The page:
So, how does Whitehall manage to adapt swiftly to the market? Three critical factors contribute: the proficiency and experience of our team, our status as a true manufacturer, and the relationships we’ve cultivated over the years.
“At Whitehall, everyone possesses expertise and experience, yet they’re all aware of the evolving industry and they take it upon themselves to learn and grow with it. Our sales engineering, customer service, and field service departments have all received resoundingly positive feedback,” Kahle remarked. “Furthermore, we’re extremely receptive to our clients’ suggestions. Our clients know we have the resources to make the changes they want.”
Empowering Innovation: Our In-House Design, Engineering & Manufacturing Advantage
This brings us to the second success factor, which is in our manufacturing. Whitehall is a true manufacturer, meaning we design, engineer and manufacture all our products in-house.
“We create these products because we care,” said Milene Koblasa, Whitehall National Sales Manager for the Western United States. “Behavioral healthcare understanding has changed rapidly, and the industry now recognizes the impact that design has on the emotional and psychological healing process. We’ve always had a handle on the plumbing side, but we now understand that function is not where we stop. We must consider design as much as safety and function.”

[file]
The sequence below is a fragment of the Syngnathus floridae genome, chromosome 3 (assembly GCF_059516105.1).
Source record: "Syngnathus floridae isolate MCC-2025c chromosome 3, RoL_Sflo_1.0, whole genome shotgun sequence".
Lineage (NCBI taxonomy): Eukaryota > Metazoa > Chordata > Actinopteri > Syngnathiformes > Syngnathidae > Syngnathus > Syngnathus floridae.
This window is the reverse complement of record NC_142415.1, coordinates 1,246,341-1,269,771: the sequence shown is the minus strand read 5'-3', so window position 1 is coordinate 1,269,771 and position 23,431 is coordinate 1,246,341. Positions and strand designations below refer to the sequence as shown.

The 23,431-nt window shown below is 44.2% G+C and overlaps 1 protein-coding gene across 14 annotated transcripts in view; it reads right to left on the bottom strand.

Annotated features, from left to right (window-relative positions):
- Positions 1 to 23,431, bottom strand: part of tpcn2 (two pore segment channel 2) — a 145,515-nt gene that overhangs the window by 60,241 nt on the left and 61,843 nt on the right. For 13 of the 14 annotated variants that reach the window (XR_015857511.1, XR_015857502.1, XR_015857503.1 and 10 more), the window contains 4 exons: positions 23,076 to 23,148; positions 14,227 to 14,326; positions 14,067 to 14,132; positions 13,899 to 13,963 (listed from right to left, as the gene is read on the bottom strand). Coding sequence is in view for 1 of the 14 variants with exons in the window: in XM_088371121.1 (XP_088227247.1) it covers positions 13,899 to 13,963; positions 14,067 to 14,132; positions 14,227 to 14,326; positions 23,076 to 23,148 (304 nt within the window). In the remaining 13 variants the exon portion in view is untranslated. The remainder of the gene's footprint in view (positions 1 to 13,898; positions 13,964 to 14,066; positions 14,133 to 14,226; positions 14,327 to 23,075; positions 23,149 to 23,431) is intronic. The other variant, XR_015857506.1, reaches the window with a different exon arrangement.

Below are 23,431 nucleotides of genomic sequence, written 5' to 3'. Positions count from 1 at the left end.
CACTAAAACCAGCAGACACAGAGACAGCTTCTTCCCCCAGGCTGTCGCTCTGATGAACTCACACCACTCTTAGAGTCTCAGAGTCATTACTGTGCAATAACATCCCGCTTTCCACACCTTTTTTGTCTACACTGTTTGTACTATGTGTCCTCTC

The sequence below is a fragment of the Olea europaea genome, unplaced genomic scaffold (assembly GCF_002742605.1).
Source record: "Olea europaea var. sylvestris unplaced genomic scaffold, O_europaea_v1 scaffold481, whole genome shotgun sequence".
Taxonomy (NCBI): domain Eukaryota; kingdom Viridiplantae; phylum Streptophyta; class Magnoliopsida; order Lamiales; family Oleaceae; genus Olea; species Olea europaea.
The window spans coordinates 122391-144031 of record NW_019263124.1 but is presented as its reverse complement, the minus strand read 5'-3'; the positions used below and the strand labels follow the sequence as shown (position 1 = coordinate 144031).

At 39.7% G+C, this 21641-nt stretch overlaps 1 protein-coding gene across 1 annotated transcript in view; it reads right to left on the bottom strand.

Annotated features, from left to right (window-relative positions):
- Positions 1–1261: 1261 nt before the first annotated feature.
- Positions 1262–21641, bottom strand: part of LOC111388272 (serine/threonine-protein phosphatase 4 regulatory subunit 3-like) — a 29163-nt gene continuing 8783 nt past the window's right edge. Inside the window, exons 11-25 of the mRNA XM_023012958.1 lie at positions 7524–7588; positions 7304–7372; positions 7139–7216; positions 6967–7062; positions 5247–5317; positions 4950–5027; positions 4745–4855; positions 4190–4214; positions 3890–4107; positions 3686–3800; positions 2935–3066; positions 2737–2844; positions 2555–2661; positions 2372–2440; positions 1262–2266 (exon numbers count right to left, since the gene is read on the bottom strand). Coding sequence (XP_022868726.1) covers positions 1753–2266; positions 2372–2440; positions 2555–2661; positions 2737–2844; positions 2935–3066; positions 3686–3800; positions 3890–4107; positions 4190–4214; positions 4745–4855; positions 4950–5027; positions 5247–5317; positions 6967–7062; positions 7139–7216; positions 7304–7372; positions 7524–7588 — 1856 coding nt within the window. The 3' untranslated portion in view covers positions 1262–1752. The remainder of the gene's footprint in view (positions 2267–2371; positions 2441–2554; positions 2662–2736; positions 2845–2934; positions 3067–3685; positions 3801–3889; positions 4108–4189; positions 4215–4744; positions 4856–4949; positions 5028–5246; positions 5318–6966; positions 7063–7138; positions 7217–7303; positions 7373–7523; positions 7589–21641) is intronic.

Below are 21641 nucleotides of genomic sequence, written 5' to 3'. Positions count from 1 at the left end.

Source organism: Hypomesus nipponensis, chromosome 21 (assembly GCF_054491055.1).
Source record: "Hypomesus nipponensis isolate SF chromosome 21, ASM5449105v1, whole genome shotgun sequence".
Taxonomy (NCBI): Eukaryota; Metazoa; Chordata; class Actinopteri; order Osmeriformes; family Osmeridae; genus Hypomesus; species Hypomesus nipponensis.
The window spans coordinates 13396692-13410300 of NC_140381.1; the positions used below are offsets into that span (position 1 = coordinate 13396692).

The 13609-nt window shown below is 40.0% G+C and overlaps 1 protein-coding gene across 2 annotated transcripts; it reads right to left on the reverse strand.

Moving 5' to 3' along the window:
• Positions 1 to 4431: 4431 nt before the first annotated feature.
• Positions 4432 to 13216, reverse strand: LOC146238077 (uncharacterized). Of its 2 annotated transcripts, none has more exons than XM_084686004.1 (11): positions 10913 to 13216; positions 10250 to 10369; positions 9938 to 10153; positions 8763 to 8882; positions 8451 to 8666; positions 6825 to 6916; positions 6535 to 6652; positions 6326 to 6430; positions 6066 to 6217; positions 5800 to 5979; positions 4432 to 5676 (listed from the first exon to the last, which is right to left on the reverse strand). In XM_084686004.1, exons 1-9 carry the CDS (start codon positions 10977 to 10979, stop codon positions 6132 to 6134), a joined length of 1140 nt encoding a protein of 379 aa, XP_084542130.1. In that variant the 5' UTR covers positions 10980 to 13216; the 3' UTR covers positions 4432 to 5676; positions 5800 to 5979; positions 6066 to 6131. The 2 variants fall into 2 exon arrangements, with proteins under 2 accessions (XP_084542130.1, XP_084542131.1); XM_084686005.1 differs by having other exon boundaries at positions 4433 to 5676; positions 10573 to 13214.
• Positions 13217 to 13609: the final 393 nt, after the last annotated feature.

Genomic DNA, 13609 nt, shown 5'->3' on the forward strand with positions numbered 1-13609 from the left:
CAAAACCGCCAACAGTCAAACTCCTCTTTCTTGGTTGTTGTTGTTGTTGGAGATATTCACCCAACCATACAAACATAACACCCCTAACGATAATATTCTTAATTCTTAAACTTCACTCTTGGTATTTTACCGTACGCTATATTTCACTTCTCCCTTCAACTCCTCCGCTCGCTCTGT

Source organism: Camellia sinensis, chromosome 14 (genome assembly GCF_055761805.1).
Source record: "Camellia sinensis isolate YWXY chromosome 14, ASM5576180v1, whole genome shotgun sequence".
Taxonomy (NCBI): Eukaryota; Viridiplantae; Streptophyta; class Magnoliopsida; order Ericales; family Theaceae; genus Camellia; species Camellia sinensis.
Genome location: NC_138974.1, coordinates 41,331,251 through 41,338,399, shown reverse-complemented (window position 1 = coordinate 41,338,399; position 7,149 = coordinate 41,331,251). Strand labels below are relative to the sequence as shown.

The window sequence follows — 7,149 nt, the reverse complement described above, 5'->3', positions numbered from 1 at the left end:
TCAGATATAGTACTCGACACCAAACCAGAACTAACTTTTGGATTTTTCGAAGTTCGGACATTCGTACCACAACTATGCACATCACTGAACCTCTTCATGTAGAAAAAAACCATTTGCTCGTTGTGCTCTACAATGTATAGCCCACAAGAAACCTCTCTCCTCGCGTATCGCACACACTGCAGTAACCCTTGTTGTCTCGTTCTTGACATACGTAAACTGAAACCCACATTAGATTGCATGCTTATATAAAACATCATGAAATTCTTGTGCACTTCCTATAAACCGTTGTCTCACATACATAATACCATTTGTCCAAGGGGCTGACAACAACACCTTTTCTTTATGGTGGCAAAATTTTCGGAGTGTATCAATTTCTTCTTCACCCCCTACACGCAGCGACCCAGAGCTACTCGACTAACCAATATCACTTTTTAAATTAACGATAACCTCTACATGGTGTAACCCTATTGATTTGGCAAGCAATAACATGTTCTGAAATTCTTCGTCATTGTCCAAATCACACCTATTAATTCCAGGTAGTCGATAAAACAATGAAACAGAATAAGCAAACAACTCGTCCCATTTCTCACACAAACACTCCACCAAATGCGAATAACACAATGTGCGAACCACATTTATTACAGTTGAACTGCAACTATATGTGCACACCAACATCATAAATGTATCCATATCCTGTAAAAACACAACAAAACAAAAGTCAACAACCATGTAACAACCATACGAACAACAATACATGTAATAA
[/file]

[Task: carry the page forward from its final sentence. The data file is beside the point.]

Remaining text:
Koblasa brings that design knowledge to our company. She worked for MGI 25 years ago and then left to design custom homes for 11 years. Now she is back and using that experience to inform the design of our products.
“All those design aspects that make a house a home—ergonomics, environmental influences, natural light—they are the same improvements that behavioral health facilities are looking for,” said Koblasa.
Our approach isn’t limited to merely modifying a few healthcare items for the behavioral health market. We built our BestCare line from the ground up, specifically designed to meet the unique needs of behavioral healthcare facilities and their patients.